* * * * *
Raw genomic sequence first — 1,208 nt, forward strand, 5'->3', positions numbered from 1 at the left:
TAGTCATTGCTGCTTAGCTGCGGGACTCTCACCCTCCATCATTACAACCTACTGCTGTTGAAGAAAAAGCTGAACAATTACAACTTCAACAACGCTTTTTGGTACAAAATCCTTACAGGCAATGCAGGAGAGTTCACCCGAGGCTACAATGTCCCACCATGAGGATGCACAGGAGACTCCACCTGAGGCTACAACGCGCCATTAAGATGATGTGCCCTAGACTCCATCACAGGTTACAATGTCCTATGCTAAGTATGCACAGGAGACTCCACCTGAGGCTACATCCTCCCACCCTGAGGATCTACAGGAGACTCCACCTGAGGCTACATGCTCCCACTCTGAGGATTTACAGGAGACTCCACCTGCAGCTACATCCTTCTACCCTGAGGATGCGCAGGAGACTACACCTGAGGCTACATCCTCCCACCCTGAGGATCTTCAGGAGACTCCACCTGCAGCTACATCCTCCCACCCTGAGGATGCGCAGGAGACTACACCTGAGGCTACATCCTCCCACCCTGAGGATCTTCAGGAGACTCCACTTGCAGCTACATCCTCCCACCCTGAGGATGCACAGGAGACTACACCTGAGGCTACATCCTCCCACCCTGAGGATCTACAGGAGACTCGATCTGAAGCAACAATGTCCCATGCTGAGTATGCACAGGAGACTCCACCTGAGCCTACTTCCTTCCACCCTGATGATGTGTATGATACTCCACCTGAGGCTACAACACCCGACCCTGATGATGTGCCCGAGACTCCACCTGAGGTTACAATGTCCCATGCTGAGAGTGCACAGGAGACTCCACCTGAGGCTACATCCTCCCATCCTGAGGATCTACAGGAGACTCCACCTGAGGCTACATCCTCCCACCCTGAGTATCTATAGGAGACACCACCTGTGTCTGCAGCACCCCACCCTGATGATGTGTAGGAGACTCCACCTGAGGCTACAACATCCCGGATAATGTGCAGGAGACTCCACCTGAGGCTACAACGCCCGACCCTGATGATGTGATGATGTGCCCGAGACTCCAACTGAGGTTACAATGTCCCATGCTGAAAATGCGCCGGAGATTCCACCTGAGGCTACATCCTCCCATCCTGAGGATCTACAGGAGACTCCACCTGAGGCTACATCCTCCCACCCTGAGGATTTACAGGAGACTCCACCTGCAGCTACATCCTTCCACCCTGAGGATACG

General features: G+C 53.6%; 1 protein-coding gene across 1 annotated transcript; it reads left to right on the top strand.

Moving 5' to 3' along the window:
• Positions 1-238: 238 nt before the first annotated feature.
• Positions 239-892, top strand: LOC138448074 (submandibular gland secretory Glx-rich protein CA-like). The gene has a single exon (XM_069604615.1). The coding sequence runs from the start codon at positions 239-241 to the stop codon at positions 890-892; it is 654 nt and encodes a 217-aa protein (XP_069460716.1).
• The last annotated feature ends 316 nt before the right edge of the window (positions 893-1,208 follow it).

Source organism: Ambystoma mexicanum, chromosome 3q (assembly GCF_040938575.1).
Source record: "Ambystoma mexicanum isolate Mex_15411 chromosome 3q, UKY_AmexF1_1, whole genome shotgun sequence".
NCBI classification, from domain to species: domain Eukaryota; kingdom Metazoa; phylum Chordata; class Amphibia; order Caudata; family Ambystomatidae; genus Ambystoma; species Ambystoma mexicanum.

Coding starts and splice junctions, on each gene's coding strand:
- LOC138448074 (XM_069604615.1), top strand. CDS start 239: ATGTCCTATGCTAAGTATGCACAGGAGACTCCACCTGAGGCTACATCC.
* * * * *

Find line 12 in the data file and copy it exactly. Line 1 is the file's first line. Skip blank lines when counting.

- LOC138448074 (XM_069604615.1), top strand. CDS start 239: ATGTCCTATGCTAAGTATGCACAGGAGACTCCACCTGAGGCTACATCC.